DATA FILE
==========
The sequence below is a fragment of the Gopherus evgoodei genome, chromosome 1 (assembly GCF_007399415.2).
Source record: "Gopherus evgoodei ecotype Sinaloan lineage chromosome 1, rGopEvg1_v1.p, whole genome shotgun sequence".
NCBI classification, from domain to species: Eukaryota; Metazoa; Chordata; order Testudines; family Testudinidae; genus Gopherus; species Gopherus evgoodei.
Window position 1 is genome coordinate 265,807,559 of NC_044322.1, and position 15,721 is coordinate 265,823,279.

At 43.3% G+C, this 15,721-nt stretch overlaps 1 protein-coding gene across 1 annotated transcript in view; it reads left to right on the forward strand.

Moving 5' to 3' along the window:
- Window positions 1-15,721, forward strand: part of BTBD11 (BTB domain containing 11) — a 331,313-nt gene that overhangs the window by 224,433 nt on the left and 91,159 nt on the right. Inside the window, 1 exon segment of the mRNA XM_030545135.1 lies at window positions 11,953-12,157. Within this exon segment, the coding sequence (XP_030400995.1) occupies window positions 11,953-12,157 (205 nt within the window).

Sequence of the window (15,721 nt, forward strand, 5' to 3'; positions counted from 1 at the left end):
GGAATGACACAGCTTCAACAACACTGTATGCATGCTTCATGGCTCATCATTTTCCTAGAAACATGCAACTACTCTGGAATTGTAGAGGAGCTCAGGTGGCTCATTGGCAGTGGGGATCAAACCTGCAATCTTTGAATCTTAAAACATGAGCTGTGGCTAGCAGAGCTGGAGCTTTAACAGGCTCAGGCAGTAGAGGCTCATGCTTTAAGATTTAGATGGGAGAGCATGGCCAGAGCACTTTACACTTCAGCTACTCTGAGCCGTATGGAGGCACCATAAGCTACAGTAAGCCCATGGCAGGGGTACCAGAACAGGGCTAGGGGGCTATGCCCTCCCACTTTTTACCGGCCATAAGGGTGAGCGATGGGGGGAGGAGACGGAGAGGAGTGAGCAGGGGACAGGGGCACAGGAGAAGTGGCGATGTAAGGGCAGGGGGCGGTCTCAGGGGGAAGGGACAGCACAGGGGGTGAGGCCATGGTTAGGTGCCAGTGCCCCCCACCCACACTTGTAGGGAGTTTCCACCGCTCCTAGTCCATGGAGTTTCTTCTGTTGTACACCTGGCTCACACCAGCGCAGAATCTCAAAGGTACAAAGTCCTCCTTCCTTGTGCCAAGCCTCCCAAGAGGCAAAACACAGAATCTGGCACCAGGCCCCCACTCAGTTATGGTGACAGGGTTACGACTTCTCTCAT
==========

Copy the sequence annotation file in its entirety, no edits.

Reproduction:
The sequence below is a fragment of the Gopherus evgoodei genome, chromosome 1 (assembly GCF_007399415.2).
Source record: "Gopherus evgoodei ecotype Sinaloan lineage chromosome 1, rGopEvg1_v1.p, whole genome shotgun sequence".
NCBI classification, from domain to species: Eukaryota; Metazoa; Chordata; order Testudines; family Testudinidae; genus Gopherus; species Gopherus evgoodei.
Window position 1 is genome coordinate 265,807,559 of NC_044322.1, and position 15,721 is coordinate 265,823,279.

At 43.3% G+C, this 15,721-nt stretch overlaps 1 protein-coding gene across 1 annotated transcript in view; it reads left to right on the forward strand.

Moving 5' to 3' along the window:
- Window positions 1-15,721, forward strand: part of BTBD11 (BTB domain containing 11) — a 331,313-nt gene that overhangs the window by 224,433 nt on the left and 91,159 nt on the right. Inside the window, 1 exon segment of the mRNA XM_030545135.1 lies at window positions 11,953-12,157. Within this exon segment, the coding sequence (XP_030400995.1) occupies window positions 11,953-12,157 (205 nt within the window).

Sequence of the window (15,721 nt, forward strand, 5' to 3'; positions counted from 1 at the left end):
GGAATGACACAGCTTCAACAACACTGTATGCATGCTTCATGGCTCATCATTTTCCTAGAAACATGCAACTACTCTGGAATTGTAGAGGAGCTCAGGTGGCTCATTGGCAGTGGGGATCAAACCTGCAATCTTTGAATCTTAAAACATGAGCTGTGGCTAGCAGAGCTGGAGCTTTAACAGGCTCAGGCAGTAGAGGCTCATGCTTTAAGATTTAGATGGGAGAGCATGGCCAGAGCACTTTACACTTCAGCTACTCTGAGCCGTATGGAGGCACCATAAGCTACAGTAAGCCCATGGCAGGGGTACCAGAACAGGGCTAGGGGGCTATGCCCTCCCACTTTTTACCGGCCATAAGGGTGAGCGATGGGGGGAGGAGACGGAGAGGAGTGAGCAGGGGACAGGGGCACAGGAGAAGTGGCGATGTAAGGGCAGGGGGCGGTCTCAGGGGGAAGGGACAGCACAGGGGGTGAGGCCATGGTTAGGTGCCAGTGCCCCCCACCCACACTTGTAGGGAGTTTCCACCGCTCCTAGTCCATGGAGTTTCTTCTGTTGTACACCTGGCTCACACCAGCGCAGAATCTCAAAGGTACAAAGTCCTCCTTCCTTGTGCCAAGCCTCCCAAGAGGCAAAACACAGAATCTGGCACCAGGCCCCCACTCAGTTATGGTGACAGGGTTACGACTTCTCTCAT